mid-14c., legal term for various types of clauses in real estate transactions, from Anglo-French and Old North French warantie "protection, defense, safeguard" (Old French garantie), from warant (see warrant (n.)).
Entries linking to warranty
c. 1200, "protector, defender," from Old North French warant "defender; surety, pledge; justifying evidence" (Old French garant), from Frankish *warand, from Proto-Germanic *war- "to warn, guard, protect" (source also of Old High German werento "guarantor," noun use of present participle of weren "to authorize, warrant;" German gewähren "to grant"), from PIE root *wer- (4) "to cover."
Sense evolved via notion of "permission from a superior which protects one from blame or responsibility" (early 14c.) to "document conveying authority" (1510s). A warrant officer in the military is one who holds office by warrant (as from a government department), rather than by commission (from a head of state).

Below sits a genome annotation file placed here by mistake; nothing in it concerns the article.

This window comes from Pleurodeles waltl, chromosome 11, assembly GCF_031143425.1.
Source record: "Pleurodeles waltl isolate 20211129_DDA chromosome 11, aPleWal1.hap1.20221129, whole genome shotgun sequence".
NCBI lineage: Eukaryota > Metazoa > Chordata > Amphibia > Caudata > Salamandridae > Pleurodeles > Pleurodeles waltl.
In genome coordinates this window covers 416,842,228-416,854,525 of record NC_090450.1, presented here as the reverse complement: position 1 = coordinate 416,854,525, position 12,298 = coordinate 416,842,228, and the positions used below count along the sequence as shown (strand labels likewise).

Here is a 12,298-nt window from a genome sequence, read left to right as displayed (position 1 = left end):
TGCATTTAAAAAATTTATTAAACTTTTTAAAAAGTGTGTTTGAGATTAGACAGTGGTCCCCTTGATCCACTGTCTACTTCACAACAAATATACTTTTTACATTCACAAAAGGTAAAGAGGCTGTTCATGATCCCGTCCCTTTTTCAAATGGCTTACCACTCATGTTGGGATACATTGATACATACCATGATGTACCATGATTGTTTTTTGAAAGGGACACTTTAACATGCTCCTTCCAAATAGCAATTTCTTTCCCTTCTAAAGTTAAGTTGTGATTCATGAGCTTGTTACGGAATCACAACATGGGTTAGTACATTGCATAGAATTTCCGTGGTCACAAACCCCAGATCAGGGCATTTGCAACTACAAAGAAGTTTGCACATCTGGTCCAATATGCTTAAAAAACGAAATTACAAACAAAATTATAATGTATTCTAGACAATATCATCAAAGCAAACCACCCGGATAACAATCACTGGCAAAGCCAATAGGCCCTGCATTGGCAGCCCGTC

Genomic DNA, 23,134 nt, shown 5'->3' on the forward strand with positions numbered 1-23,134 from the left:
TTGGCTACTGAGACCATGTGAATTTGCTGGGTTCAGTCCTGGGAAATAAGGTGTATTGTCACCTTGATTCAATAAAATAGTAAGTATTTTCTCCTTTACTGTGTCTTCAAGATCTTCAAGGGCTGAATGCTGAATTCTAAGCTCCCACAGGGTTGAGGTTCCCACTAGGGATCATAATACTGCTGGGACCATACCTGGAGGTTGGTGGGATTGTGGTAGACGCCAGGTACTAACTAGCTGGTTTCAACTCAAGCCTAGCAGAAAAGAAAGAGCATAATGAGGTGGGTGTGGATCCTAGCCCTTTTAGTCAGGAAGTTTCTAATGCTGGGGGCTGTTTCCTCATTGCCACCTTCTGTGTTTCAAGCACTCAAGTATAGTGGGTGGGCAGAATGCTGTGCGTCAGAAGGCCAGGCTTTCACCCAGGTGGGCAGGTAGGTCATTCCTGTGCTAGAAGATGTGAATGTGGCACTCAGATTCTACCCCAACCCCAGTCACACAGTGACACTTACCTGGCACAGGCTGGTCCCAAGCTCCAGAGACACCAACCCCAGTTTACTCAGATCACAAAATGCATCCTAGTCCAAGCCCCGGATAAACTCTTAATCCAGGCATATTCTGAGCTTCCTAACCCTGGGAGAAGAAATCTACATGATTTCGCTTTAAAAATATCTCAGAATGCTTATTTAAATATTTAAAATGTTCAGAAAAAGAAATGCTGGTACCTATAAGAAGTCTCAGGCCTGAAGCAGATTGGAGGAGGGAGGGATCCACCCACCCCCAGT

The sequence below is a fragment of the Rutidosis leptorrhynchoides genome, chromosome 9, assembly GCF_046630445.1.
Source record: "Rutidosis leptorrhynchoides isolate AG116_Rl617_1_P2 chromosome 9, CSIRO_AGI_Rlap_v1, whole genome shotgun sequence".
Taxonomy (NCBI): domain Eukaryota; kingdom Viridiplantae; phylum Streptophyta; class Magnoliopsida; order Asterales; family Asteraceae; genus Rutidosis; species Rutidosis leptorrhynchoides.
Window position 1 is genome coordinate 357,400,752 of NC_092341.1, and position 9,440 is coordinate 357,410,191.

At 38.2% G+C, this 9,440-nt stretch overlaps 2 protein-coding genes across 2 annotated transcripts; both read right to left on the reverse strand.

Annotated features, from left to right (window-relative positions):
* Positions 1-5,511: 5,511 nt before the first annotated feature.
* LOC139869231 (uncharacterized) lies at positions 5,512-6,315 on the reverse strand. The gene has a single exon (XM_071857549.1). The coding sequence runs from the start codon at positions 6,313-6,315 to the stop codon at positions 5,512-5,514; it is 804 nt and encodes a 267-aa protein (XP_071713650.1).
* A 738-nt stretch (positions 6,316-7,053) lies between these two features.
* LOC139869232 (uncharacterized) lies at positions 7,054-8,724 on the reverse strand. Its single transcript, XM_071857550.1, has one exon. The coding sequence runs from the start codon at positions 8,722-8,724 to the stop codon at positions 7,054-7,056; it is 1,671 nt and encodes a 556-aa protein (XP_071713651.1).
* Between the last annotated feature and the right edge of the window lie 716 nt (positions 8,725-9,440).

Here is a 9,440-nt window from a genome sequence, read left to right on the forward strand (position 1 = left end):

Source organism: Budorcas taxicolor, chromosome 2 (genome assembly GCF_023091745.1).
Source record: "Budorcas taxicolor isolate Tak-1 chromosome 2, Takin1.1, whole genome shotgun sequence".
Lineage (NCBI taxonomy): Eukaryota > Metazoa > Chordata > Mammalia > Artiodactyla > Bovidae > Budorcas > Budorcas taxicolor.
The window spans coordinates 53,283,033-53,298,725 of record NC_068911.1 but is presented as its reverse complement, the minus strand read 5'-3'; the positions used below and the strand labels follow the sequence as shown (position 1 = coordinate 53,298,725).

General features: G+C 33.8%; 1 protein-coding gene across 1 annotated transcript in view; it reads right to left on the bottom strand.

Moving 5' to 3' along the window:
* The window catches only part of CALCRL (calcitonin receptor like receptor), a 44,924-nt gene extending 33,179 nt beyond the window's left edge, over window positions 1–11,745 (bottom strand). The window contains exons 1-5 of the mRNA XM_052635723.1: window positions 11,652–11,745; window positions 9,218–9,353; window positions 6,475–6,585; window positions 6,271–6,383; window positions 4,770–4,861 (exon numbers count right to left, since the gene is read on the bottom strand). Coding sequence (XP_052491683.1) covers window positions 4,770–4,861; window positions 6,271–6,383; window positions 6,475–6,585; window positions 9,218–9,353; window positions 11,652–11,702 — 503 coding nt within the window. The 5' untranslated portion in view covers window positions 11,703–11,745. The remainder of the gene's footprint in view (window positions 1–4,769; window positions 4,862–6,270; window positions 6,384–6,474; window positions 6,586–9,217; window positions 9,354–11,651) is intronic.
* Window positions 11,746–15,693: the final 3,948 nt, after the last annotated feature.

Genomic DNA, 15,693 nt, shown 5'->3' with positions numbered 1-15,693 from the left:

Proto-Indo-European root meaning "to cover."
It forms all or part of: aperitif; apertive; aperture; barbican; cover; covert; curfew; discover; garage; garment; garnish; garret; garrison; guarantee; guaranty; kerchief; landwehr; operculum; overt; overture; pert; warn; warrant; warrantee; warranty; warren; wat; Wehrmacht; weir.
It is the hypothetical source of/evidence for its existence is provided by: Sanskrit vatah "enclosure," vrnoti "covers, wraps, shuts;" Lithuanian užveriu, užverti "to shut, to close;" Old Persian *pari-varaka "protective;" Latin (op)erire "to cover," (ap)erire "open, uncover" (with ap- "off, away"); Old Church Slavonic vora "sealed, closed," vreti "shut;" Old Irish feronn "field," properly "enclosed land;" Old English wer "dam, fence, enclosure," German Wehr "defense, protection," Gothic warjan "to defend, protect."
updated on March 23, 2014